“The primary topic, then, of biblical thinking is not man’s knowledge of God, but rather man’s being known by God, man’s being an object of divine knowledge and concern. . . . God takes man seriously. He enters a direct relationship with man, namely, a covenant, to which not only man but also God is committed. In his ultimate confrontation and crises the biblical man knows not only God’s eternal mercy and justice but also God’s commitment to man. Upon this sublime fact rests the meaning of history and the glory of human destiny.4
“Essential to biblical religion is the awareness of God’s interest in man, the awareness of a covenant, of a responsibility that lies on Him as well as on us. . . . Life is a partnership of God and man; God is not detached from or indifferent to our joys and griefs. Authentic vital needs of man’s body and soul are a divine concern. This is why human life is holy. God is a partner and a partisan in man’s struggle for justice, peace, love, and beauty, and it is because of His being in need of man that He entered a covenant with him for all time, a mutual bond embracing God and man, a relationship to which God, not alone man, is committed. . . .
“The relationship of a human being to ultimate meaning can never be conceived as possession. . . . Anteceding man, truth is a prefiguration of transcendence. . . . Denial of transcendence which claims to unveil the truth of being is an inner contradiction, since the truth of being is not within being or within our consciousness of being but rather a truth that transcends our being. . . .
“Our perplexity will not be solved by relating human existence to a timeless, subpersonal abstraction which we call essence. We can do justice to human being only by relating it to the transcendent care for being. . . . Being is surpassed by concern for being. Being would cease to be were it not for God’s care for Being. . . .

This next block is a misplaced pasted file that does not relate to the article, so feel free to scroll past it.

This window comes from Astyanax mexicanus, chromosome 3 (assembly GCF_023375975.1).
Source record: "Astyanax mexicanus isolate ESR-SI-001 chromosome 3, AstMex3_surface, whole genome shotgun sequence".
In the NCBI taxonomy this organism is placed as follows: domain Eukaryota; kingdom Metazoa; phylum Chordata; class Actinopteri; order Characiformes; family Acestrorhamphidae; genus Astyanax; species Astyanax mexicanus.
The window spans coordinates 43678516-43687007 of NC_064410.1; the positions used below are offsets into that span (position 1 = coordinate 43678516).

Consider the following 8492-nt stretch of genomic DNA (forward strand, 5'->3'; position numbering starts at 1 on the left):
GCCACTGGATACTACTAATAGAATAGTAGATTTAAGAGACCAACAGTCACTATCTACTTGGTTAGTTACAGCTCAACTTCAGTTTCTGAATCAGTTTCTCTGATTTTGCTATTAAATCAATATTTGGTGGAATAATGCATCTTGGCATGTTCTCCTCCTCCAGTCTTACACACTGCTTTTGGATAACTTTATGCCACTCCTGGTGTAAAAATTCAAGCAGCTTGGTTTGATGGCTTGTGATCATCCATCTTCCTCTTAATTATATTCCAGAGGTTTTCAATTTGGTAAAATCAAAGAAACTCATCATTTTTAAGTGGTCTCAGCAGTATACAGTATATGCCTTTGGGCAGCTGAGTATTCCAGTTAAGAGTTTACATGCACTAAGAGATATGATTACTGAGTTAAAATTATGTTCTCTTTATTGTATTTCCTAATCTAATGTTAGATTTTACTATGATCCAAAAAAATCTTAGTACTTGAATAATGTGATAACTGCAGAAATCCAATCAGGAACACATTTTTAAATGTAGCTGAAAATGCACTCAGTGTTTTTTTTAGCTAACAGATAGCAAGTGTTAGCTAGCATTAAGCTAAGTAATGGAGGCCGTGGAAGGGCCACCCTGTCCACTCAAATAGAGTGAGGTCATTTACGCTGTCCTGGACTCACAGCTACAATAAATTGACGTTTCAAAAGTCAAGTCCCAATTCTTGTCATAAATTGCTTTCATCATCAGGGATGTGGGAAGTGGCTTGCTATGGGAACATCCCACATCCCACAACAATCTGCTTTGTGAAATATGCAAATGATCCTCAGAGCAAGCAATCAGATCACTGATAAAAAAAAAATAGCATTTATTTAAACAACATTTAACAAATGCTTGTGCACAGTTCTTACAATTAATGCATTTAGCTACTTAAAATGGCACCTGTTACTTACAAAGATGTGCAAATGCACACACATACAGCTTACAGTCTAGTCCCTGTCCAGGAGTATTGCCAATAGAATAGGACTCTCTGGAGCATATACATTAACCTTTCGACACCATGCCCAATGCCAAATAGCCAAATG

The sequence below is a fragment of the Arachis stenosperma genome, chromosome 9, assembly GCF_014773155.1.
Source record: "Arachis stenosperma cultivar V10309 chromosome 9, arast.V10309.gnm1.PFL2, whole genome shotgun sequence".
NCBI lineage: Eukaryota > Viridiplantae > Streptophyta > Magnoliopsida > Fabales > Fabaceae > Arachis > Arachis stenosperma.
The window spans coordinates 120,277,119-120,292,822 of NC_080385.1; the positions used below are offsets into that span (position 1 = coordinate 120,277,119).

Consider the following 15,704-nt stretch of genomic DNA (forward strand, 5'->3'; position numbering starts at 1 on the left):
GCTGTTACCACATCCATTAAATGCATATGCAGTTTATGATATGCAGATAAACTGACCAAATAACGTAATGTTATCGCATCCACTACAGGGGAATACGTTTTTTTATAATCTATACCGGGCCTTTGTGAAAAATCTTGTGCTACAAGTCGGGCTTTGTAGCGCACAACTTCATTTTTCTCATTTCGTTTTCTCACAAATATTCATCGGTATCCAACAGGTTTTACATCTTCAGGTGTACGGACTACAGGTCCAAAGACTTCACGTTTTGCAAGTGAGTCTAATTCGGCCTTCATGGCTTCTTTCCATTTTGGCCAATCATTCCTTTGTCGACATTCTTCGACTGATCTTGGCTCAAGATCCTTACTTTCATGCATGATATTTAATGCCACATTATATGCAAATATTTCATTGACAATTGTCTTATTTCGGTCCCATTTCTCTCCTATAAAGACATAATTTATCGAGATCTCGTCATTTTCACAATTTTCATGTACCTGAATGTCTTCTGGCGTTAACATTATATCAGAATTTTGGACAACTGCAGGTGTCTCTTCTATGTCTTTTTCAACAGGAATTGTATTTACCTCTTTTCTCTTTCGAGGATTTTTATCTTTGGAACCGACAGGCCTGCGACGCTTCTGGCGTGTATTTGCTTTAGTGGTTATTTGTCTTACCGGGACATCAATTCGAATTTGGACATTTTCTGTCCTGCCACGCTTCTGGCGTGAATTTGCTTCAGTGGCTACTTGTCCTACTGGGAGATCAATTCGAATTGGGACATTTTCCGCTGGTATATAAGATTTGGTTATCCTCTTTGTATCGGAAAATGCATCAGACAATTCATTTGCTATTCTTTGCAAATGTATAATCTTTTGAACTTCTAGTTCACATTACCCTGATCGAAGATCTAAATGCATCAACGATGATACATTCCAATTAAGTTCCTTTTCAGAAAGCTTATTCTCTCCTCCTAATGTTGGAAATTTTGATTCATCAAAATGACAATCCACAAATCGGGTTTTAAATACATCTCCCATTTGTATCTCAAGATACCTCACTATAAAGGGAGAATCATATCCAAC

“ . . . [T]he primacy of creation over being means that the ‘ought’ precedes the ‘is.’ The order of things goes back to an ‘order’ of God. . . . The loss of the sense of significant being is due to the loss of the commandment of being. Being is obedience, a response. ‘Thou art’ precedes ‘I am.’ I am because I am called upon to be. . . . Do I exist as a human being? My answer is: I am commanded — therefore I am. . . . 5
“It is an accepted fact that the Bible has given the world a new concept of God. What is not realized is the fact that the Bible has given the world a new vision of man. . . . From the perspective of the Bible . . . God’s dream is not to be alone, [but] to have mankind as a partner in the drama of continuous creation. By whatever we do, by every act we carry out, we either advance or obstruct the drama of redemption.”6
- Abraham J. Heschel, Who Is Man? is available from Barnes & Noble at www.barnesandnoble.com/w/who-is-man-heschel/1014691198. (go back)
- Rabbi Samuel M. Stahl, “The Legacy of Abraham Joshua Heschel” (sermon given March 6, 1998), at tdchar.tripod.com/id60.htm. (go back)
- Abraham J. Heschel, Who Is Man? (Stanford, CA: Stanford University Press, 1965). Copyright 1965 by the Board of Trustees of the Leland Stanford University. Quotations are from pp. 19-22, 29, 41-45, 47, 51-53, 57, 59-61, 65, 71, 73-75, 79, 86, 91, 92, 97, 98, 111, 119. (go back)
- “Judaism, as Conservative Jewish Rabbi Abraham Heschel eloquently pointed out . . . is a religion based on the sanctification of time.” — David H. Stern, Jewish New Testament Commentary: A Companion Volume to the Jewish New Testament (Jerusalem: Jewish New Testament Publications, 1992), p. 557. (go back)
- In Jewish understanding a covenantal “command” or “commandment” is a reciprocal imperative. It applies equally to God and to mankind. The reciprocal imperative, therefore, is a promise. What mankind does not or cannot fulfill under the covenant, God himself can and will fulfill. (go back)
- Heschel, loc. cit. (go back)